To Prince Dmitri A. Gallitzin
Leyden March 8. 17811
I have lately received from Congress, as one of their ministers plenipotentiary, their resolution of the fifth of October last, relative to the rights of neutral vessels, a Copy of which, I do myself the Honour, to inclose to your Excellency, as the Representative of one of the high contracting Parties, to the marine Treaty, lately concluded, concerning this Subject.
As I am fixed by my duty for the present, to this part of Europe, I have no other Way of communicating this measure of Congress to the northern Courts, but by the favour of their Ministers in this Republic: I must therefore, request of your Excellency, if there is no impropriety in it, to transmit the Resolution to the Minister of foreign Affairs, of her Imperial Majesty.
Your Excellency will permit me to add, that I should esteem myself, very fortunate, to be the instrument of pledging, in form, the faith of the United States of America, to a reformation, in the maritime Law of nations, which does So much honour to the present Age.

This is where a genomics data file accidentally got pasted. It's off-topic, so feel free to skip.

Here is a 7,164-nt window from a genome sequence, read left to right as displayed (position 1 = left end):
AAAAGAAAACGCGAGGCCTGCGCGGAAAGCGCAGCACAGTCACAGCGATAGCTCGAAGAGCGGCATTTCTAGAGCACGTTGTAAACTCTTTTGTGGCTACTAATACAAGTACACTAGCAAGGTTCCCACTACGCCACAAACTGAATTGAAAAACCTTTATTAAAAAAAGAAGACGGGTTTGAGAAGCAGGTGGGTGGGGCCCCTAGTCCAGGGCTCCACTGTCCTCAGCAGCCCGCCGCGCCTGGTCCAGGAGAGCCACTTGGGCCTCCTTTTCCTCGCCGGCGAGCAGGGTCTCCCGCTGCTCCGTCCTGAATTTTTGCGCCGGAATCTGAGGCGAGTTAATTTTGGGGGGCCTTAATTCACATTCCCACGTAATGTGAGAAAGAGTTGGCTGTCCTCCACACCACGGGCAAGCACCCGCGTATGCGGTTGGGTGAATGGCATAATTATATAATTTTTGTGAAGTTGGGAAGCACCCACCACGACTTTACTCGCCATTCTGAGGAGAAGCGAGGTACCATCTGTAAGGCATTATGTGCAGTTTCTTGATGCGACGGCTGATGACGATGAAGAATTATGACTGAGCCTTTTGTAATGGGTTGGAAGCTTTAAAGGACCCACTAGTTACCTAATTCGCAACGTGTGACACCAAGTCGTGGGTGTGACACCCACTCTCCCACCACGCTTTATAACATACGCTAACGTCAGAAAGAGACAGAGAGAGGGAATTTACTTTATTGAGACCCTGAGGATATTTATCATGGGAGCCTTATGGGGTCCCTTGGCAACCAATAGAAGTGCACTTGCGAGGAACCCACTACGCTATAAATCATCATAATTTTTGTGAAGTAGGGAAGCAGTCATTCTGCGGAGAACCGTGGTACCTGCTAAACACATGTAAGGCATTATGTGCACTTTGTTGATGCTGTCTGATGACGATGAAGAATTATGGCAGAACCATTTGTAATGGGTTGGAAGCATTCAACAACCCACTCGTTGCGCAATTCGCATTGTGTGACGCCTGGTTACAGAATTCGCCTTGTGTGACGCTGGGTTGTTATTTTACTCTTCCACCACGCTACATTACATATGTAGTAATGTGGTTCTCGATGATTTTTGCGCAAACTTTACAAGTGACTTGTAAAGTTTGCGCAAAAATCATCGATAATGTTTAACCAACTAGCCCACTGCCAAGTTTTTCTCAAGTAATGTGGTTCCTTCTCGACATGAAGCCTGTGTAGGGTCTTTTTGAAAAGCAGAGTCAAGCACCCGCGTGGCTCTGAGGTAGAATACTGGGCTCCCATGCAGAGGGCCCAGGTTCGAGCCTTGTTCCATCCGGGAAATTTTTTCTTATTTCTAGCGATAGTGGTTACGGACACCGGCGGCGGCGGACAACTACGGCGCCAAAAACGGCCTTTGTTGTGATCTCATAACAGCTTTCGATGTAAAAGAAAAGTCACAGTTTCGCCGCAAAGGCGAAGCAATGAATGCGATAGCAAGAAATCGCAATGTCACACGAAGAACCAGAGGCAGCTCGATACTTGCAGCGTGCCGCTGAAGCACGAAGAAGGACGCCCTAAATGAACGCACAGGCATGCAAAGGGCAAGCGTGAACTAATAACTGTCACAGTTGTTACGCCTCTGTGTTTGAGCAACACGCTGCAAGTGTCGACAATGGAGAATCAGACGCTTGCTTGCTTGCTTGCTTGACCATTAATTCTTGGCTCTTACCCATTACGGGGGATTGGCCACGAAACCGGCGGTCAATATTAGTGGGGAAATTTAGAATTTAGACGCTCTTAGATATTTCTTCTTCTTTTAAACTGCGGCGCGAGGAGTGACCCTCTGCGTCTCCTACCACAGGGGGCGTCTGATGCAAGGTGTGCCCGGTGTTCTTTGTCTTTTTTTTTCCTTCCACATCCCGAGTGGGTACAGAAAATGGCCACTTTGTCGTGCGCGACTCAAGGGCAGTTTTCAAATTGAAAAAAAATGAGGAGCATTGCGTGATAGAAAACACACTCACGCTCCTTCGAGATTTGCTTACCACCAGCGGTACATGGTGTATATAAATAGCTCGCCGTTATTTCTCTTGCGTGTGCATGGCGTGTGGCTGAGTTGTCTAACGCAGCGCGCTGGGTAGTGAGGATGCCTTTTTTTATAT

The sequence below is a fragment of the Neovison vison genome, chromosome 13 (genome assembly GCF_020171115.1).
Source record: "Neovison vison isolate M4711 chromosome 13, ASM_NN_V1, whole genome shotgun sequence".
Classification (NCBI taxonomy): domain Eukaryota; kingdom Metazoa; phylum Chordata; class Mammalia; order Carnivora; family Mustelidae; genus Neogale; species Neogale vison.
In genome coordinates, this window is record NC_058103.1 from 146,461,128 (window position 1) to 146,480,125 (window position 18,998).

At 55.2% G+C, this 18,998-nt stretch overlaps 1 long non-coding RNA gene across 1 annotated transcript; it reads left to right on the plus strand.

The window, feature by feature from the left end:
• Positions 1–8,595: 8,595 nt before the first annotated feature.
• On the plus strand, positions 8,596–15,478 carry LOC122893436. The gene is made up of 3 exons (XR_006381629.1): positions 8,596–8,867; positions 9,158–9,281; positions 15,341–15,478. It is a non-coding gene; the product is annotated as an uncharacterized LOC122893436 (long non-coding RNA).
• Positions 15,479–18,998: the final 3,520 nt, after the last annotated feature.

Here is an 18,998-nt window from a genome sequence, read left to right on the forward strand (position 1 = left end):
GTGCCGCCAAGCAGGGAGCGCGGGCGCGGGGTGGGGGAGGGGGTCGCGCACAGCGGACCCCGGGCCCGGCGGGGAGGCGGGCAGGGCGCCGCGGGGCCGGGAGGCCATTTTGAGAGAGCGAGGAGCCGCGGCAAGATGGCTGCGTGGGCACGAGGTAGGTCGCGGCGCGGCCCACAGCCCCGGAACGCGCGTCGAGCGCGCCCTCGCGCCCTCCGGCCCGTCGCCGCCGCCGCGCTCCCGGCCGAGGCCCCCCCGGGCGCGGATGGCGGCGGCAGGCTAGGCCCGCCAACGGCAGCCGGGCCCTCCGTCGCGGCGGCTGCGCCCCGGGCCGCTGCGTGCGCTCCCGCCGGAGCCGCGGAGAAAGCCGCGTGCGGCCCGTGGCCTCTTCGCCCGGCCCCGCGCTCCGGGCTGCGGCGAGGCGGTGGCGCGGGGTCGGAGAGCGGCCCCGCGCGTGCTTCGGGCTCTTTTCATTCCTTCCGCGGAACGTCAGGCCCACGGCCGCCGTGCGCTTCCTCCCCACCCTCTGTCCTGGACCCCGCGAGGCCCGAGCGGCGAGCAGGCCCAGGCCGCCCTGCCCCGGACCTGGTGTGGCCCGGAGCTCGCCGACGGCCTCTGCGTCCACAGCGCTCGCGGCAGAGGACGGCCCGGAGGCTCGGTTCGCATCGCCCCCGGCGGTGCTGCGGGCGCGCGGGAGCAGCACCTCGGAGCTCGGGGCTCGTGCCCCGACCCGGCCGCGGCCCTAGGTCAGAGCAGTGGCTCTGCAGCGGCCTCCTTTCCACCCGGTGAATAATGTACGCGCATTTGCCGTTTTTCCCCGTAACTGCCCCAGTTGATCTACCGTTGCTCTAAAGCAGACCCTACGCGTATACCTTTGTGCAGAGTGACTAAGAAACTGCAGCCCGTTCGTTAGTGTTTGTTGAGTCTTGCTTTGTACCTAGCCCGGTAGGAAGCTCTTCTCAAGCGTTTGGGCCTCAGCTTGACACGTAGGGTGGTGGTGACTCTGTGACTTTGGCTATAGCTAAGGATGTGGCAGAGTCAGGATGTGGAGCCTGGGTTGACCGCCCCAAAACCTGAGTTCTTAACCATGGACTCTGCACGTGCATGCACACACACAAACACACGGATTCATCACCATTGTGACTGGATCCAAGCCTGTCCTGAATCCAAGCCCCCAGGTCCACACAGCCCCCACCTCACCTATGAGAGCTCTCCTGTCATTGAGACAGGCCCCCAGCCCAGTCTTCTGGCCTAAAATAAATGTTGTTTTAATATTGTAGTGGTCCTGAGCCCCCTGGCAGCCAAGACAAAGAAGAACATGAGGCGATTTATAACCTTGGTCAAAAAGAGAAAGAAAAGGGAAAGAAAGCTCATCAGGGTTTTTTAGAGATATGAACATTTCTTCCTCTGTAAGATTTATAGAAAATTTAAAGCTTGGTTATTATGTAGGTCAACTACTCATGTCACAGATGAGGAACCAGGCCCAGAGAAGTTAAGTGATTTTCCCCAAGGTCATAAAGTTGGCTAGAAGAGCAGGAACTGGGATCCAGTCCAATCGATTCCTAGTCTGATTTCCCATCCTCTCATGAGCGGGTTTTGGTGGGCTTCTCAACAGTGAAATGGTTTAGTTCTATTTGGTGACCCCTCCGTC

I have the honour to be, with the greatest Respect and consideration, Sir, your most obedient and most humble Servant
RC (AVPR, Moscow, f. Snosheniia Rossii s Gollandiei, op. 50/6, d. 218, l. 24–25); endorsed: “à la Lettre du Pce. Gallitzin à la Hage au Vice Chancelier, en datée du 13 Mars 1781.”
1. This letter is virtually identical to those JA sent to Baron Gustaf Johan Ehrensvärd, Swedish minister to the Netherlands, and to Armand François Louis de Mestral de Saint Saphorin, the Danish minister to the Netherlands (both LbC’s, Adams Papers). Russia, Sweden, and Denmark did not recognize the U.S. and thus their representatives, in their official capacities, could neither accept JA’s letter nor reply to it. However, this did not prevent them from sending the letters received from JA to their respective foreign ministries (The United States and Russia: The Beginning of Relations, 1765–1815, ed. Nina N. Bashkina and others, Washington, 1980, p. 109).